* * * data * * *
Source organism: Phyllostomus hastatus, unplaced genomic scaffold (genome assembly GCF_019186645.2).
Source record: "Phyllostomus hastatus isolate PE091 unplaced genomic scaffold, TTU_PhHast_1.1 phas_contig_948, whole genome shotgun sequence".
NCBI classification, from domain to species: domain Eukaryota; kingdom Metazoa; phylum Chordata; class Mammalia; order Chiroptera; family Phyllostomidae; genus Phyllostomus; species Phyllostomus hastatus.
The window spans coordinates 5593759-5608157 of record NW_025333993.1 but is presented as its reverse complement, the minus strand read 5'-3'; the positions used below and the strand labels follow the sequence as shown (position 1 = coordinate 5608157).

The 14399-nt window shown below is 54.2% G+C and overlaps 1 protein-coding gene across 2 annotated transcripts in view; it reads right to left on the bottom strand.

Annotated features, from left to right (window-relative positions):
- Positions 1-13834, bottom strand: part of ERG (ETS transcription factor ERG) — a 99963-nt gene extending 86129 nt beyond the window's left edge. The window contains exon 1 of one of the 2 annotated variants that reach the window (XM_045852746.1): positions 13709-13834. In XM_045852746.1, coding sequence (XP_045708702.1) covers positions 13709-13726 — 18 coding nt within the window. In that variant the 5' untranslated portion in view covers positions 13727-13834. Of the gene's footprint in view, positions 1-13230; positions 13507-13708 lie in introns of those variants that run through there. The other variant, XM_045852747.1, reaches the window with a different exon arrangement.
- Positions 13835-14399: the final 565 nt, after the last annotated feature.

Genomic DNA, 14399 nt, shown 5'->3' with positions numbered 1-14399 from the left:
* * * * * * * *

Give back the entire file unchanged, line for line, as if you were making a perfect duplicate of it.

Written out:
Source organism: Phyllostomus hastatus, unplaced genomic scaffold (genome assembly GCF_019186645.2).
Source record: "Phyllostomus hastatus isolate PE091 unplaced genomic scaffold, TTU_PhHast_1.1 phas_contig_948, whole genome shotgun sequence".
NCBI classification, from domain to species: domain Eukaryota; kingdom Metazoa; phylum Chordata; class Mammalia; order Chiroptera; family Phyllostomidae; genus Phyllostomus; species Phyllostomus hastatus.
The window spans coordinates 5593759-5608157 of record NW_025333993.1 but is presented as its reverse complement, the minus strand read 5'-3'; the positions used below and the strand labels follow the sequence as shown (position 1 = coordinate 5608157).

The 14399-nt window shown below is 54.2% G+C and overlaps 1 protein-coding gene across 2 annotated transcripts in view; it reads right to left on the bottom strand.

Annotated features, from left to right (window-relative positions):
- Positions 1-13834, bottom strand: part of ERG (ETS transcription factor ERG) — a 99963-nt gene extending 86129 nt beyond the window's left edge. The window contains exon 1 of one of the 2 annotated variants that reach the window (XM_045852746.1): positions 13709-13834. In XM_045852746.1, coding sequence (XP_045708702.1) covers positions 13709-13726 — 18 coding nt within the window. In that variant the 5' untranslated portion in view covers positions 13727-13834. Of the gene's footprint in view, positions 1-13230; positions 13507-13708 lie in introns of those variants that run through there. The other variant, XM_045852747.1, reaches the window with a different exon arrangement.
- Positions 13835-14399: the final 565 nt, after the last annotated feature.

Genomic DNA, 14399 nt, shown 5'->3' with positions numbered 1-14399 from the left: